After a confident win over Costa Rica to move top of the Hexagonal, El Tri travel to Trinidad and Tobago to take on the “Soca Warriors”
Here is what to watch for in Mexico’s game against Trinidad and Tobago.
What to watch for:
Record-breaking Chicharito - Javier “Chicharito” Hernandez tied Jared Borgetti as Mexico’s all-time leading goalscorer on Friday with his 46th goal for El Tri. In a fixture where Mexico badly missed the pace and threat of a winger like Jesus Manuel “Tecatito” Corona, it was Chicharito who showed up big on the left wing, sweeping home the opener after just seven minutes. Of course, this is a big deal. Chicharito’s place as a Mexico legend is secure, and when it is all said and done, he will arguably be one of the best to ever don the green jersey of El Tri.
As much as there is genuine respect for Borgetti and leveling his scoring mark Chicharito’s 47th goal is sure to be even more special. Against Trinidad and Tobago, Chicharito will have the chance to move to the very top. The problem is Chicharito is nursing an injury and his status for this game is questionable.
Chicharito’s injury is unfortunate, not just because of the momentous occasion another goal would be, but because El Tri are really lacking a goalscorer at the moment. Raul Jimenez has failed to make the best of his time on the field, and while Oribe Peralta’s work rate is unmatched, he no longer possesses the same level of pedigree in front of goal he did a few years back.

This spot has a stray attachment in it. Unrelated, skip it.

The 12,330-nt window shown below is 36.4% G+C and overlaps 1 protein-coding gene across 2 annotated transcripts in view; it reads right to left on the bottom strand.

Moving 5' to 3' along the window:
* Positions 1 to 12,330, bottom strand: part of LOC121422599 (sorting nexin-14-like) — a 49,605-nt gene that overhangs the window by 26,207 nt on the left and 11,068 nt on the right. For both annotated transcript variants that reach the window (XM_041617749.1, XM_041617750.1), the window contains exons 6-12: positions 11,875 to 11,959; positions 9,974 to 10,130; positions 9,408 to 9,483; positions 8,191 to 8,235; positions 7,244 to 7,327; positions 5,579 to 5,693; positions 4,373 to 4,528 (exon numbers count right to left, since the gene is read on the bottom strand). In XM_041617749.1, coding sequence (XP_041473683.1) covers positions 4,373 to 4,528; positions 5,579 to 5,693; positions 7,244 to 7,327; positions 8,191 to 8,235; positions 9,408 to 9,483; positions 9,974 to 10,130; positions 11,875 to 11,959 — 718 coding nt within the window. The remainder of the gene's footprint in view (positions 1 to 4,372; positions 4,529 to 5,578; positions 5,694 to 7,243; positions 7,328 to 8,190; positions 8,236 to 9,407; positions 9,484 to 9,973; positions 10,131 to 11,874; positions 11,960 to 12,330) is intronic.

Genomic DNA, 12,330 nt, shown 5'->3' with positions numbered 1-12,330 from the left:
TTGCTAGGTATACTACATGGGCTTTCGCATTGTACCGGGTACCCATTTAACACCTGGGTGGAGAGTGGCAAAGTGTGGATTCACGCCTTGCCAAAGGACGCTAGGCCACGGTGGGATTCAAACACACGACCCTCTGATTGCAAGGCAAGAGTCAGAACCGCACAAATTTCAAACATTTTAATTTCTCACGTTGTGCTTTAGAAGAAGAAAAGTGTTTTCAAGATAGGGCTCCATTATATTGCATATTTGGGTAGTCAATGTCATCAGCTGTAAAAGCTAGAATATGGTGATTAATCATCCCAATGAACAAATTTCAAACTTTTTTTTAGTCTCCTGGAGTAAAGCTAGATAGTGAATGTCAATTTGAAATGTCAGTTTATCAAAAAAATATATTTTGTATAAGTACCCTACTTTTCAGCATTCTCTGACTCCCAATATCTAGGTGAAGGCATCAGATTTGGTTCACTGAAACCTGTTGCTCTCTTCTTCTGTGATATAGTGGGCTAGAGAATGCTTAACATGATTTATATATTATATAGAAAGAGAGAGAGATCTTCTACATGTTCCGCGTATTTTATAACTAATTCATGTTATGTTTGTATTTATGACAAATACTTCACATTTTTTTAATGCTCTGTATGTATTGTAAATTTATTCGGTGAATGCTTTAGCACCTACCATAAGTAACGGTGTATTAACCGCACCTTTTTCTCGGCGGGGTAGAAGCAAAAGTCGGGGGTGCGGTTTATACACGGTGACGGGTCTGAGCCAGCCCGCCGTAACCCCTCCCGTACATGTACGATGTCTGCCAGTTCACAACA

Trinidad and Tobago will show fight- When these sides last met, Stephen Hart was Trinidad and Tobago’s manager and his side came close to earning a shock victory before Hector Herrera scored a screamer in the final moments of the game to rescue a 3-3 draw. Since then, Stephen Hart has left but now, under new manager Dennis Lawrence, don’t expect much to have changed with Trinidad and Tobago. Kenwyne Jones is still the Soca Warriors’ main man, with Joevin Jones looking to supply the tall striker and Kevin Molino causing havoc in between lines.
The onus for Mexico will be to limit their opponents' chance to flex their muscles in the final third. Spare a thought for Nestor Araujo and Hector Moreno who are sure to have their hands full against Kenwyne Jones and company.
Lots of goals? - Teams in CONCACAF who invariably face Mexico tend to be cautious. Not Trinidad and Tobago. For a side that knows its strengths and is still growing technically, they always seem to want to take it to Mexico. This has translated to some entertaining games. Before the aforementioned 3-3 from 2015, Mexico also drew 4-4 with Trinidad and Tobago in the last Gold Cup. In fact, 12 of the 14 matches between Mexico and Trinidad and Tobago have had at least three goals scored. Neutrals should, no doubt, be warned.